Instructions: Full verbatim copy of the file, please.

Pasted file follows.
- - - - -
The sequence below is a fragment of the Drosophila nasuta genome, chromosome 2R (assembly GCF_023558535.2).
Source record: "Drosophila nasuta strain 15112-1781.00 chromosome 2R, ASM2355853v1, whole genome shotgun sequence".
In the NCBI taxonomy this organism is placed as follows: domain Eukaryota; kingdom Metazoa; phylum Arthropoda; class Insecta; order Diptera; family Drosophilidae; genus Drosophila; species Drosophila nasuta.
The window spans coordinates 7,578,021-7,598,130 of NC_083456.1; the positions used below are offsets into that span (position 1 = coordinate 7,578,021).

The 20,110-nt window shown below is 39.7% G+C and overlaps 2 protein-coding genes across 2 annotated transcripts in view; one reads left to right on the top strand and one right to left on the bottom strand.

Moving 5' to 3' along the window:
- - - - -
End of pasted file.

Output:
The sequence below is a fragment of the Drosophila nasuta genome, chromosome 2R (assembly GCF_023558535.2).
Source record: "Drosophila nasuta strain 15112-1781.00 chromosome 2R, ASM2355853v1, whole genome shotgun sequence".
In the NCBI taxonomy this organism is placed as follows: domain Eukaryota; kingdom Metazoa; phylum Arthropoda; class Insecta; order Diptera; family Drosophilidae; genus Drosophila; species Drosophila nasuta.
The window spans coordinates 7,578,021-7,598,130 of NC_083456.1; the positions used below are offsets into that span (position 1 = coordinate 7,578,021).

The 20,110-nt window shown below is 39.7% G+C and overlaps 2 protein-coding genes across 2 annotated transcripts in view; one reads left to right on the top strand and one right to left on the bottom strand.

Moving 5' to 3' along the window: